- Try not to label your children. For example, talking about one child as the ‘difficult’ child can cause conflict or lead to challenging behaviour from that child.
- Avoid getting into debates about what’s fair and equal. Explain to your children that their age difference might mean a difference in what they’re allowed to do and what responsibilities they have. Try to make sure that they get similar treatment at similar ages.
Building positive family relationships
- Give children personal space. This could be a room that other children can enter only when invited, belongings that they don’t have to share, or time with friends without needing to include their siblings.
- Encourage joint interests or family activities like exercising, going shopping or watching movies together. You could even set the children a goal to work on together – for example, cooking a special meal for the family.
- Try to stay connected to your children. Keep the lines of communication open. Make sure your children know they can talk with you about any problem, and that you’ll try to help them find a solution.
- Establish clear family rules. For instance, physical aggression is never OK. You might also want to make clear what kind of language is OK. For example, your family rules might include ‘We speak to each other politely’ or ‘We don’t tolerate swearing’.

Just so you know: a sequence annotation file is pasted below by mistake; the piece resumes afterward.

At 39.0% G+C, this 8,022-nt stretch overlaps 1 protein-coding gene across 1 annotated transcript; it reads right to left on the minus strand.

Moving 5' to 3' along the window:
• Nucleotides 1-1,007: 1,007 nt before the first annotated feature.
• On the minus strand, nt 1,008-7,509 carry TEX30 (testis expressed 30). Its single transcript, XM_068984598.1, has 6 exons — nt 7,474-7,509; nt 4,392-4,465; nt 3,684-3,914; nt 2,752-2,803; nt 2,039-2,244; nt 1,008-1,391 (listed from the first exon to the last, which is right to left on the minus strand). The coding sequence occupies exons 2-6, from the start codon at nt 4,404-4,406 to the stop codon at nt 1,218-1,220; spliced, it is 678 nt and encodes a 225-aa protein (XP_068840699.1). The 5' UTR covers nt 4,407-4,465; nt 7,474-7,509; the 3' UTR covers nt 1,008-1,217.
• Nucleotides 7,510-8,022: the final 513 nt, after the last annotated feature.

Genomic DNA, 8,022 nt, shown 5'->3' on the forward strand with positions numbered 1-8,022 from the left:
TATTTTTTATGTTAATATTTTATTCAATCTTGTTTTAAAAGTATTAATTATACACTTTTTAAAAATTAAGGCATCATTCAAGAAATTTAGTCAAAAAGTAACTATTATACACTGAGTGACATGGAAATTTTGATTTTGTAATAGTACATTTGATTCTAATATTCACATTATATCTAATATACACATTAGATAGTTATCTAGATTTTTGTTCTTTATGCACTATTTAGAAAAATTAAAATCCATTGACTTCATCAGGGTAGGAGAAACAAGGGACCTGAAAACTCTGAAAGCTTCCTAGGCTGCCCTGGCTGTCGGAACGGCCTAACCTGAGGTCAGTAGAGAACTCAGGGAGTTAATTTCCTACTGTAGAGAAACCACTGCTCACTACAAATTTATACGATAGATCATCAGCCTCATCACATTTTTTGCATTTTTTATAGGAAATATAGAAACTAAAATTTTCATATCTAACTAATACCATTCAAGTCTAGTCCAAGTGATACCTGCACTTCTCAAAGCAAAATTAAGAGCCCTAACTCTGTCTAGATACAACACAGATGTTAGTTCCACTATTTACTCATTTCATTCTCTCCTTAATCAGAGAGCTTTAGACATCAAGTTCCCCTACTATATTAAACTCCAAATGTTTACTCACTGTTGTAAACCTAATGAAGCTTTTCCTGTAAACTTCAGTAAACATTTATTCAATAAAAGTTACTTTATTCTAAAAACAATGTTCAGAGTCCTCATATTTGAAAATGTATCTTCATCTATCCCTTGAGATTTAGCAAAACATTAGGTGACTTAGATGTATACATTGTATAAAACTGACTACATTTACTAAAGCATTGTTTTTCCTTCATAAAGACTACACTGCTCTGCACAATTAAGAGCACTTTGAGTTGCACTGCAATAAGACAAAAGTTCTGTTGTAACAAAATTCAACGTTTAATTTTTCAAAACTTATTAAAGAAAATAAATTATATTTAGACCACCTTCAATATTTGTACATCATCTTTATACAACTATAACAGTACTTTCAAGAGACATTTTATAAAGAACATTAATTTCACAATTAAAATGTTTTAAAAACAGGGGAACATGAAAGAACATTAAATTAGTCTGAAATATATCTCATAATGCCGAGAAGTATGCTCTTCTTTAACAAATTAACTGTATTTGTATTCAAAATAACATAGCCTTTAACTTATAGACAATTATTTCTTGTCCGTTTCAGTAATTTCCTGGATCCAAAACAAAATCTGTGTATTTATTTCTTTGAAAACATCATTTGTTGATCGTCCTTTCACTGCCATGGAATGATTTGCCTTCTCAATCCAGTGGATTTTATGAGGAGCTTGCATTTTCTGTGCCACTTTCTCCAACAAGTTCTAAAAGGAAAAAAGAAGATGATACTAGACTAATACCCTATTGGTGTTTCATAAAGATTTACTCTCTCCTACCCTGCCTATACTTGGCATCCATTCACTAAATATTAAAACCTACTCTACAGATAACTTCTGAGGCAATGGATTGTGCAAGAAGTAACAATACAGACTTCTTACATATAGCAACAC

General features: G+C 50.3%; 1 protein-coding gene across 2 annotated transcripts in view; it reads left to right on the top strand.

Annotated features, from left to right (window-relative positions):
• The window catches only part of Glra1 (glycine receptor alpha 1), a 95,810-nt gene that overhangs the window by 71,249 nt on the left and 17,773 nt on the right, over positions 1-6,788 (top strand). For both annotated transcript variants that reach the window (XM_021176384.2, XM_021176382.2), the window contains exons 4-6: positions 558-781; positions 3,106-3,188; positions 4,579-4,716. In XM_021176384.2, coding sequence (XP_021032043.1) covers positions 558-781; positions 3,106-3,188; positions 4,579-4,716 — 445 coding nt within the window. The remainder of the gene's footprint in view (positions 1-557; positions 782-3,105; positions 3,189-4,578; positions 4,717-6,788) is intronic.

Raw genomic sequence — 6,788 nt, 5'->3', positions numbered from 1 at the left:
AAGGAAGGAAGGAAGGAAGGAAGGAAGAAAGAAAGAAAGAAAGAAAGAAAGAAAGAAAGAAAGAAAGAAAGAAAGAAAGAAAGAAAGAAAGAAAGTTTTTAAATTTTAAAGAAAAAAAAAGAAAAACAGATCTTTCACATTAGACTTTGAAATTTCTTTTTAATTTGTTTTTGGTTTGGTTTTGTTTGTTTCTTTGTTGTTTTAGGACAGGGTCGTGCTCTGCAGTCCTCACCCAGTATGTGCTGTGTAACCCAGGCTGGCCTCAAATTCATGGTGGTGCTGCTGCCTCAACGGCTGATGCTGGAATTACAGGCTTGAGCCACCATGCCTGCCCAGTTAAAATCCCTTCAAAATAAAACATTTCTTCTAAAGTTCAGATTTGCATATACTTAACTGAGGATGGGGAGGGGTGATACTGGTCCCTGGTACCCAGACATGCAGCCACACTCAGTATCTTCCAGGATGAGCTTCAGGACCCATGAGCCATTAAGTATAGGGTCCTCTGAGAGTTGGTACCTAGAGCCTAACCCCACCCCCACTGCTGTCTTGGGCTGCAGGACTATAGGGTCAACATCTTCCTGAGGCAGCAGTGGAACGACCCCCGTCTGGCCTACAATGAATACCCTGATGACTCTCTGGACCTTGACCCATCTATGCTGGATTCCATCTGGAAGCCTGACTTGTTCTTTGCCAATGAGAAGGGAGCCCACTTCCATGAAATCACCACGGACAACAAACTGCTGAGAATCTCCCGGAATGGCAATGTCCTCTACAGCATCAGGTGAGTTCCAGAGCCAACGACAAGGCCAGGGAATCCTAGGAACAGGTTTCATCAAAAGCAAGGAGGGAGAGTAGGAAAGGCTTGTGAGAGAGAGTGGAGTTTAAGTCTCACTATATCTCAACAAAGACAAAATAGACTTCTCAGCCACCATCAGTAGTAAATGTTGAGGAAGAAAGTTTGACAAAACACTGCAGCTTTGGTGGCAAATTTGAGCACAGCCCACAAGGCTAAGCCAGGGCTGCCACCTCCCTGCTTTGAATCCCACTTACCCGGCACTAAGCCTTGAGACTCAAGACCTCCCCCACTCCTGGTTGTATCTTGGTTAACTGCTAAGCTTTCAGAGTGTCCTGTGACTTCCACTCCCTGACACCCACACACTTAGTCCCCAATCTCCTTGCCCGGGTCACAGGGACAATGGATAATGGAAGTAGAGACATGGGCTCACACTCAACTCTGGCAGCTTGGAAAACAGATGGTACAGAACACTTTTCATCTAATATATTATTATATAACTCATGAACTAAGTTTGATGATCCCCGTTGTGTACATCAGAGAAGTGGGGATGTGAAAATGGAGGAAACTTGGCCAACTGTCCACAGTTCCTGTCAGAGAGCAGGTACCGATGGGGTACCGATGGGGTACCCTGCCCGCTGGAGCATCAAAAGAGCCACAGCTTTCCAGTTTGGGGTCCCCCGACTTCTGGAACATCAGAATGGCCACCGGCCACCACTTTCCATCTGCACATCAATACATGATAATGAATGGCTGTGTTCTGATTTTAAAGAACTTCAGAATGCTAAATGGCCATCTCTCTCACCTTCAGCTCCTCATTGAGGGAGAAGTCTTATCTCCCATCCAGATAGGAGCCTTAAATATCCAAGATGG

- Give your children a chance to voice their concerns in an appropriate way. You could have family meetings to talk about problems and suggest solutions.
- You can also be a positive role model when it comes to handling fights. Children of all ages can learn how to negotiate and deal with differences by watching and listening to their parents.
When and where to get support for sibling fighting
It’s important to seek help if there’s sibling conflict that:
- won’t stop
- is upsetting others or hurting their feelings
- is regularly physical, menacing or aggressive.
The best place to start is by talking to your GP, who can give you advice. If necessary, the GP can also refer you to a psychologist who specialises in children’s or teenagers’ behaviour issues. It’s best to involve both children, because taking only one child for help with sibling fighting might make that child feel solely responsible.
More facts about sibling fighting
Sibling fights peak in early adolescence, particularly when the youngest sibling hits this age.
If a younger teenage child sees an older sibling as another authority figure, fighting can increase as the younger child tries to gain independence from both parents and siblings. When siblings are closer to each other in age – for example, by 1-2 years – they tend to fight more as the youngest reaches early adolescence.
Conflict with siblings is one way teenagers establish themselves as separate people with distinct likes and dislikes. This is part of their developmental journey towards autonomy and independence. How siblings work through their conflicts shapes the way they feel about and relate to each other.
Teenagers choose their friends based on similar likes and interests – but they can’t choose their siblings. They might even feel they don’t have much in common with them (apart from the same genes).
The most common areas of conflict between teenage siblings are equality and fairness, personal space, possessions and friends.